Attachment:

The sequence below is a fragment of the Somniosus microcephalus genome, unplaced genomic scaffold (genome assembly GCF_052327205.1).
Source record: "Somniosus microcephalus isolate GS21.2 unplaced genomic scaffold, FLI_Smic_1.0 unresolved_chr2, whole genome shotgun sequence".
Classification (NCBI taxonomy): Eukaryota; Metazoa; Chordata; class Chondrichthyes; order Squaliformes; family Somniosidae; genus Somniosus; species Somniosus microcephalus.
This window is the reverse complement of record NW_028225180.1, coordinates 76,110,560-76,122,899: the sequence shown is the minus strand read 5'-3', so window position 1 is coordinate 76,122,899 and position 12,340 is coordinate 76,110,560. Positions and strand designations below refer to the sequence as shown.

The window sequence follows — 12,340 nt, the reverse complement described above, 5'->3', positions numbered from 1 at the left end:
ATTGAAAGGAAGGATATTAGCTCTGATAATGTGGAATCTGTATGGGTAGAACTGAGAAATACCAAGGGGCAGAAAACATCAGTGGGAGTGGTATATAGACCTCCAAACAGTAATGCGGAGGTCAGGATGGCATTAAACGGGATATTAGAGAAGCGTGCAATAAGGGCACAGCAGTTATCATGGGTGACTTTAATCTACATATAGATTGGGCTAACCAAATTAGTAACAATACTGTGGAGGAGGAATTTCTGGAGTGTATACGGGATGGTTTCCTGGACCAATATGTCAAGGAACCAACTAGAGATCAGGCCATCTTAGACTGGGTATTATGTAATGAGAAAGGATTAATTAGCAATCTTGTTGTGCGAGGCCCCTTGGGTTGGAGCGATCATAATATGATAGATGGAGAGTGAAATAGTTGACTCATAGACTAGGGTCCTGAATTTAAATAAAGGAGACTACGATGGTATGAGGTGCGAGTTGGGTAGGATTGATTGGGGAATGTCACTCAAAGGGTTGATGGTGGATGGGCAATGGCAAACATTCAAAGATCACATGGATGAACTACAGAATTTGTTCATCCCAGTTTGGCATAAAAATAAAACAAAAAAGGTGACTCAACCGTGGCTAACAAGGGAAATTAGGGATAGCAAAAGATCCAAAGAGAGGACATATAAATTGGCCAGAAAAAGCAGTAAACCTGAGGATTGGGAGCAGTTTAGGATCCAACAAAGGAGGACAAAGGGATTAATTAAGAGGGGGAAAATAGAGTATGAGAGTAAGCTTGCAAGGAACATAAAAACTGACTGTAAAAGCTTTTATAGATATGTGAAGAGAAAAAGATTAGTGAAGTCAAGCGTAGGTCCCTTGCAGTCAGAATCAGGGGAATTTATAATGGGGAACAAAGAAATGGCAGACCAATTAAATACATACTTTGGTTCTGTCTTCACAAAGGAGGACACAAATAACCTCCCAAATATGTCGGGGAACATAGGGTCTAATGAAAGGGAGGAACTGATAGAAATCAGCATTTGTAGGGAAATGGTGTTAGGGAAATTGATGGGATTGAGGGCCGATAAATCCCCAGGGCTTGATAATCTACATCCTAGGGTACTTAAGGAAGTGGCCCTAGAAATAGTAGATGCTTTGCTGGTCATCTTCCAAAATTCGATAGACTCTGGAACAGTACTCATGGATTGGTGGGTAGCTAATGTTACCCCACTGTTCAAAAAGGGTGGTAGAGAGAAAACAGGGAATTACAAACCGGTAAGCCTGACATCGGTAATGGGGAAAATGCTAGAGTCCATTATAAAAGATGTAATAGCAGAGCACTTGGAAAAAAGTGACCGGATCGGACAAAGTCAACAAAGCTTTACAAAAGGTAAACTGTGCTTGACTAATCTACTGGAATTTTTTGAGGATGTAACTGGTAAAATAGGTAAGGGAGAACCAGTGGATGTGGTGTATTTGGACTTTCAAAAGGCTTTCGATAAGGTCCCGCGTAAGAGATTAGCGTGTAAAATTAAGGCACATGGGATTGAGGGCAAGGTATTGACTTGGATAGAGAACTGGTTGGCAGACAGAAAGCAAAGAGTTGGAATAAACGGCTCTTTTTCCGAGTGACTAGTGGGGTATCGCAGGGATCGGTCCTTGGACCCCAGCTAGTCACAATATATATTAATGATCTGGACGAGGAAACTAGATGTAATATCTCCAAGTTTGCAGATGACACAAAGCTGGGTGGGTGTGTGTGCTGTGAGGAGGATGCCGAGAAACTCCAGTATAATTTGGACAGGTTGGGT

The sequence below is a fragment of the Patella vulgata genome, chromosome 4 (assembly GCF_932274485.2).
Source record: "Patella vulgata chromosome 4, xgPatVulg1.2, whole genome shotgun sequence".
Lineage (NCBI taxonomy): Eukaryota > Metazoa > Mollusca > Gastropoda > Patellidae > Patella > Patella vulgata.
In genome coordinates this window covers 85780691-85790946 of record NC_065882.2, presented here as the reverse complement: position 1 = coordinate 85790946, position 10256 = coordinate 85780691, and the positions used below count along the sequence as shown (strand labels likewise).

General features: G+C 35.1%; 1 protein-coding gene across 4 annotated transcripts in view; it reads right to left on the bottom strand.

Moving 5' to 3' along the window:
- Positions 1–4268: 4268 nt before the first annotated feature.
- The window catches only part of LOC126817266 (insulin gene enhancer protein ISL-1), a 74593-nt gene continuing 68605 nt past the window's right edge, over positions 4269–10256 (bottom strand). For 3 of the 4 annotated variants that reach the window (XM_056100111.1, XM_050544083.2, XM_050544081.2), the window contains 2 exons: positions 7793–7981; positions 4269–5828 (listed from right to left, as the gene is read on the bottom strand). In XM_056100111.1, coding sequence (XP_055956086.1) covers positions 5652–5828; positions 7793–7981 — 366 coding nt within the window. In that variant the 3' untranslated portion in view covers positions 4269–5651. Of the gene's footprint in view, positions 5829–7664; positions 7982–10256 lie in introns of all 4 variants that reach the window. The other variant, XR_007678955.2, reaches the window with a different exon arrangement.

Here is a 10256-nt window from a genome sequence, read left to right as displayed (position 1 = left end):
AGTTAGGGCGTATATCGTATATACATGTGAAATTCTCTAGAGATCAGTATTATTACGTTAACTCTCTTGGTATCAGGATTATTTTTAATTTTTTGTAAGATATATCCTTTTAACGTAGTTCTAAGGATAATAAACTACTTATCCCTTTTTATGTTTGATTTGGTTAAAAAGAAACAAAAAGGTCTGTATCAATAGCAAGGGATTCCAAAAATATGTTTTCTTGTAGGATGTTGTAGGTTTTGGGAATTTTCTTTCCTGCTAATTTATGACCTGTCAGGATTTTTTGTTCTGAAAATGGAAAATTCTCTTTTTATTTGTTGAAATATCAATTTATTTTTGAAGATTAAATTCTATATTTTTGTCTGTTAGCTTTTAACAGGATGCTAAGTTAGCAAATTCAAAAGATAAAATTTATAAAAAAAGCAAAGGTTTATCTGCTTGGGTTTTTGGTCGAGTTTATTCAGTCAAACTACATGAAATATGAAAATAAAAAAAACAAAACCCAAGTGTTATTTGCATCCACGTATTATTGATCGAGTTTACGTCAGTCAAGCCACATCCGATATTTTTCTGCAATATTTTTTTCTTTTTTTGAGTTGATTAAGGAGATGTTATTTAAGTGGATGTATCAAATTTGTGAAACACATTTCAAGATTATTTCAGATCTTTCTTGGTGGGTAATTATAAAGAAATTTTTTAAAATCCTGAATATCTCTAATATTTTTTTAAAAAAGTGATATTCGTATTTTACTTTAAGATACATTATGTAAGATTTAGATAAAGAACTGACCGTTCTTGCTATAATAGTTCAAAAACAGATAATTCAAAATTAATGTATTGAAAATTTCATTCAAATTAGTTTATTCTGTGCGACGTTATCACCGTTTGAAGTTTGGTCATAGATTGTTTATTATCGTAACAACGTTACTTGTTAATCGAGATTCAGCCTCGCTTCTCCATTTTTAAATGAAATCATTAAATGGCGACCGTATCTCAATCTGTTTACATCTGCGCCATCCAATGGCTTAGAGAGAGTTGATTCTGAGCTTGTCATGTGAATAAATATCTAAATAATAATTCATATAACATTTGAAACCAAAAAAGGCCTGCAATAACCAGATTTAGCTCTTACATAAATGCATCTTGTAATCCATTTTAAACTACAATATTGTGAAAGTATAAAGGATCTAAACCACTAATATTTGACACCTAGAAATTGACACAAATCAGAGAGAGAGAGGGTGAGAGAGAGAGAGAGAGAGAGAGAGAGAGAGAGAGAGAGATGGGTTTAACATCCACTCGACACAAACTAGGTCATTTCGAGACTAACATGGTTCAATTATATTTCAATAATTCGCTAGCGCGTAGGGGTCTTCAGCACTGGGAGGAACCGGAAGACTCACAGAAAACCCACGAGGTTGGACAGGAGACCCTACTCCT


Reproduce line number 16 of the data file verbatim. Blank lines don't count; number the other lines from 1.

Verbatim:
AGTTAGGGCGTATATCGTATATACATGTGAAATTCTCTAGAGATCAGTATTATTACGTTAACTCTCTTGGTATCAGGATTATTTTTAATTTTTTGTAAGATATATCCTTTTAACGTAGTTCTAAGGATAATAAACTACTTATCCCTTTTTATGTTTGATTTGGTTAAAAAGAAACAAAAAGGTCTGTATCAATAGCAAGGGATTCCAAAAATATGTTTTCTTGTAGGATGTTGTAGGTTTTGGGAATTTTCTTTCCTGCTAATTTATGACCTGTCAGGATTTTTTGTTCTGAAAATGGAAAATTCTCTTTTTATTTGTTGAAATATCAATTTATTTTTGAAGATTAAATTCTATATTTTTGTCTGTTAGCTTTTAACAGGATGCTAAGTTAGCAAATTCAAAAGATAAAATTTATAAAAAAAGCAAAGGTTTATCTGCTTGGGTTTTTGGTCGAGTTTATTCAGTCAAACTACATGAAATATGAAAATAAAAAAAACAAAACCCAAGTGTTATTTGCATCCACGTATTATTGATCGAGTTTACGTCAGTCAAGCCACATCCGATATTTTTCTGCAATATTTTTTTCTTTTTTTGAGTTGATTAAGGAGATGTTATTTAAGTGGATGTATCAAATTTGTGAAACACATTTCAAGATTATTTCAGATCTTTCTTGGTGGGTAATTATAAAGAAATTTTTTAAAATCCTGAATATCTCTAATATTTTTTTAAAAAAGTGATATTCGTATTTTACTTTAAGATACATTATGTAAGATTTAGATAAAGAACTGACCGTTCTTGCTATAATAGTTCAAAAACAGATAATTCAAAATTAATGTATTGAAAATTTCATTCAAATTAGTTTATTCTGTGCGACGTTATCACCGTTTGAAGTTTGGTCATAGATTGTTTATTATCGTAACAACGTTACTTGTTAATCGAGATTCAGCCTCGCTTCTCCATTTTTAAATGAAATCATTAAATGGCGACCGTATCTCAATCTGTTTACATCTGCGCCATCCAATGGCTTAGAGAGAGTTGATTCTGAGCTTGTCATGTGAATAAATATCTAAATAATAATTCATATAACATTTGAAACCAAAAAAGGCCTGCAATAACCAGATTTAGCTCTTACATAAATGCATCTTGTAATCCATTTTAAACTACAATATTGTGAAAGTATAAAGGATCTAAACCACTAATATTTGACACCTAGAAATTGACACAAATCAGAGAGAGAGAGGGTGAGAGAGAGAGAGAGAGAGAGAGAGAGAGAGAGAGAGAGATGGGTTTAACATCCACTCGACACAAACTAGGTCATTTCGAGACTAACATGGTTCAATTATATTTCAATAATTCGCTAGCGCGTAGGGGTCTTCAGCACTGGGAGGAACCGGAAGACTCACAGAAAACCCACGAGGTTGGACAGGAGACCCTACTCCT